Believe it or not, it is still in the official CT State Rail Plan to this day to acquire the ROW between the Farmington River and Bradley Branch for "future considerations", since nearly all of it is pre-graded CL&P power line ROW. The Griffin Line is dead! / The Griffin Line lives! / The Griffin Line will be neither dead nor alive for as long as I live! :P


F-Line, which ROW from the Farmington River are they looking at? My childhood was in East Hartford in the late 60s/early 70s and seeing the Midland route busy, I thought it would be around today.

The Armory branch should be in the discussion, coming back from the dead...


End-of-track at Tunxis Ave. and beyond on the CNE Griffins ROW is itself on a power line ROW, with a convergence of CL&P lines from all directions at the big electrical substation at the corner of Tarriffville Rd. & Hoskins Rd. Therefore, the Griffins extension to Bradley would go +1 miles from current end-of-track past the substation, crossing Tunxis Ave., Duncaster Rd., and Hoskins + Tarrifville right next to the cemetery. Then it diverts off the historic CNE ROW and grabs the 200 ft. wide due-north power line ROW coming off the substation, crosses CT 189/Farmington River/Tunxis Ave. on a bridge, and runs straight for 1-1/4 miles on the other side of the river. There's a flat-graded gravel access road running the whole distance that would become the new trackbed out to Hatchett Hill Rd. in East Granby, where the power lines peel off to the northwest and the remaining distance to Bradley requires a turn to the east on somebody else's land. The big Galasso Materials trap rock quarry is right there straight ahead past Hatchett Hill Rd., so that would obviously be the big potential freight customer underwriting a little bit of any mainline rail passenger proposal with freight revenue net gains.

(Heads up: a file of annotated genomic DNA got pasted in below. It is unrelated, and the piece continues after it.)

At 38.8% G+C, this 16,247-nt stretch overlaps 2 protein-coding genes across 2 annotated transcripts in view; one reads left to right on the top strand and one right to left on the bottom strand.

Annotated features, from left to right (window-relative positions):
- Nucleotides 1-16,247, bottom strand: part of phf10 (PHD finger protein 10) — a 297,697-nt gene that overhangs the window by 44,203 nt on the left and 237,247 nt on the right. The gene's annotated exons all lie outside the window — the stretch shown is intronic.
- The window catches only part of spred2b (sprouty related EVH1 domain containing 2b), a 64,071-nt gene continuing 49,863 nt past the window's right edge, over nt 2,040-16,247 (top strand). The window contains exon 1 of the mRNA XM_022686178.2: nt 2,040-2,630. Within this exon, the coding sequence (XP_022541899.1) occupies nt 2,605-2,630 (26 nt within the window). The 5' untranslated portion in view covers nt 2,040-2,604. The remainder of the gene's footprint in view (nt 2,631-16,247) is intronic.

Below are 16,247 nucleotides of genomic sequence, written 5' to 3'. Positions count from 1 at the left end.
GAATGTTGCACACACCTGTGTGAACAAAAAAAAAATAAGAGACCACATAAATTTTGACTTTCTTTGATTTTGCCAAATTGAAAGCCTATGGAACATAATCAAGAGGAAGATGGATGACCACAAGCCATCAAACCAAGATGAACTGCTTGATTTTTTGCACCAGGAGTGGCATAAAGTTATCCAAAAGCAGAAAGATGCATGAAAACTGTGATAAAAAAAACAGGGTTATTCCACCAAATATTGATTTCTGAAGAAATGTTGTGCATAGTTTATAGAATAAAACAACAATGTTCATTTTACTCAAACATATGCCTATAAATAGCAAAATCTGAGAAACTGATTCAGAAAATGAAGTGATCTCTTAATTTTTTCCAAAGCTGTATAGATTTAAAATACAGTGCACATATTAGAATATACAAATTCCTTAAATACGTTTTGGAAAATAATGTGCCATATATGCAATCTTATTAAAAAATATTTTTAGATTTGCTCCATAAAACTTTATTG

None of the Griffins light rail studies are archived anywhere online (I've been trying for years to find one), so it's not clear what trajectories they were studying in the early-90's on the eastward turn in East Granby to complete the Bradley circuit. They probably did have a recommended routing down pat because the studies were very far along. East-west between the Galasso Materials quarry and International Drive there's still a lot of tobacco fields and very little new development in the last 30 years. Swing due east from Galasso across CT 187 alongside Hartford Gun Club and split between tobacco fields and the side driveways of the distribution centers on Int'l Dr. and it's doable in a straight line with flat grades and few adjacent wetlands. No major property acquisition required as it would be traceable on strips of easements solely between agricultural fields and side lawns of warehouses, with zero residential property in a 500 ft. radius. Since they did all sorts of NIMBY-wrangling back in the 90's, I would guess the old passenger studies rated this routing pretty high as it screams out on Google as least-invasive.